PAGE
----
Warner Robins police look to hire 12 officers

bpurser@macon.comApril 10, 2014 

WARNER ROBINS -- Against the backdrop of the new $10 million Law Enforcement Center, police hope to fill several vacancies through a career expo there Friday and Saturday.

“We wanted to do something different and let people come to us and see pretty much what our turf is like if they decide to pursue a career with our agency -- what kind of environment they’ll be in, what kind of equipment to expect -- just to give them a little inside look into our actual agency,” said Tabitha Clark, public information officer for Warner Robins police.

The expo is 3-7 p.m. Friday and 8 a.m.-noon Saturday at the LEC at 100 Watson Blvd.

At full strength, the police department has 117 sworn officers. Of those, 96 are currently on the job, eight are in mandate training and one new officer starts Monday, Clark said. There are 12 vacancies within the agency.

Though Clark said the police department’s retention rate was not available, she said the turnover in the department is not significant.

“We have officers leave from time to time, and there’s several different ranges for those reasons,” said Clark, who handles recruitment for Warner Robins police along with training division Officer Kirk Lowry. “Some spouses move to another part of the state because of employment reasons.

“Some officers are able to get, to use opportunities in other parts of law enforcement such as teaching or going to another agency that’s higher up than us, and some officers just decide to get out of law enforcement all together just because they feel like it’s not the right career field for them.”

There are challenges in hiring new officers and retaining them, though.

“Being an officer is a calling, and obviously, officers, regardless of what agency you’re with, are not paid a substantial amount,” Clark said. “So especially in our agency, officers become police officers because that’s what they want to do with their lives. They want to go out and help people, serve people, things like that.”

The starting salary for a patrol officer is $15.08 an hour, Clark said, an increase from $13.88 an hour last year. She said the pay, which is listed as an annual figure of $32,934.72 on the agency’s website, is competitive with starting salaries at other law enforcement agencies in the area.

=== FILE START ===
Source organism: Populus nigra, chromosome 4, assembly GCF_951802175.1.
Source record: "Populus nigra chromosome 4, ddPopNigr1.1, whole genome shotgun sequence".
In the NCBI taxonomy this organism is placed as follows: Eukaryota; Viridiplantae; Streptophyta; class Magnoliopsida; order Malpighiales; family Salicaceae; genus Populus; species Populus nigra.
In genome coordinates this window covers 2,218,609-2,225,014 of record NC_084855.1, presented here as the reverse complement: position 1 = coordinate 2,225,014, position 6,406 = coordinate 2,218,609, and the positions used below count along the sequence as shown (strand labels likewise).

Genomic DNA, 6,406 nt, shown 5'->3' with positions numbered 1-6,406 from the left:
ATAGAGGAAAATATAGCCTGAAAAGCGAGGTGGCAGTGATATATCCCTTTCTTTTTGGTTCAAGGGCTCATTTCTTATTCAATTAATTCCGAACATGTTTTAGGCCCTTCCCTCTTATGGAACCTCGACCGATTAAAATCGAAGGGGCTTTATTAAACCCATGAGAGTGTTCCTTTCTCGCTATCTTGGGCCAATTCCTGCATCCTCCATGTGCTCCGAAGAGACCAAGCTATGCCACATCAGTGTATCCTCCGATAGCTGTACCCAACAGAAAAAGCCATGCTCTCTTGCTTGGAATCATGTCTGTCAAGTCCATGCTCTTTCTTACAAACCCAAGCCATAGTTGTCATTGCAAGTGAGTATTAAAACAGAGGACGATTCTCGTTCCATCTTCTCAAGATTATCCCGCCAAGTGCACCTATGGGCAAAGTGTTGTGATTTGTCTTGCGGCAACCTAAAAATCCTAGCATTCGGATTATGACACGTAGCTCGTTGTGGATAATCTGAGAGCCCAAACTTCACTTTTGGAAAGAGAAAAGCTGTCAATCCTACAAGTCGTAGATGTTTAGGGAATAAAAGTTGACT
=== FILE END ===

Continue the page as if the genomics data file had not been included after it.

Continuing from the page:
“When you look at the pay as well as our benefits that we have, we’re very competitive with other agencies in our area,” she said. “We’re very fortunate as city employees to have very low insurance rates. We pay very little compared to other agencies as far as what we pay out for our health and dental and vision and all the benefits that we receive.”

Before consolidation, in 2013 Macon police paid $30,472 annually to starting patrol officers, while the Bibb County Sheriff’s Office paid starting patrol deputies $30,253, according to the latest figures available from a voluntary survey by the Georgia Municipal Association.

Some applicants fall short on their background checks, Clark said.

“We have a very tight, strict hiring process, and we have strict standards by what we hire by such as no felony convictions, no conviction of a DUI within the past five years, poor management of finances, things like that,” she said. “Most of the time, unfortunately, somebody will get to the background package, but there will be something that disqualifies them.”

Information about the agency’s hiring process, including applicant standards, is posted on the department’s website at www.wrpolice.org.

Several officers, including Lt. Scott McSwain, the agency’s internal affairs investigator, will be at the expo to answer questions about being a police officer and the agency’s hiring process. The agency expects to roll out some of its 2013 Dodge Chargers for the event. Applicants will be able to look inside the cars and see the technology and tools officers use on a daily basis, Clark said.

“We’re kind of using the Law Enforcement Center as our backdrop,” Clark said. “We like for people to know that we have an exceptional facility as well as our brand new cars and a lot of aspects that are great benefits to people that should want to come into the law enforcement profession.”

The expo is expected to be set up in front of the LEC and extend to the secured-area of the front lobby, Clark said. Tours are not planned, she said.

“They will get all the information that they need to start the hiring process, but they won’t actually fill out the application there,” Clark said. “This is more of an information sharing event.”

Most of the 12 vacancies will likely be filled within the patrol division for which two-thirds of the sworn officers are assigned, Clark said. But the number is fluid because as new officers are hired, existing patrol officers are expected to be given consideration for possible promotions or movement into other divisions such as narcotics, she said.

Vacancies in the patrol division create challenges for the agency, with officers in other divisions such as traffic filling in, she said.

“We have a great group of officers who make the best of everything that they encounter,” Clark said. “Obviously, the job is very stressful at times.

“But our officers, I would say, are the best in the best in the Middle Georgia area, and they make their job what it is. I would say that they’re very happy with their jobs the way that they’re able to serve their community,” she said.

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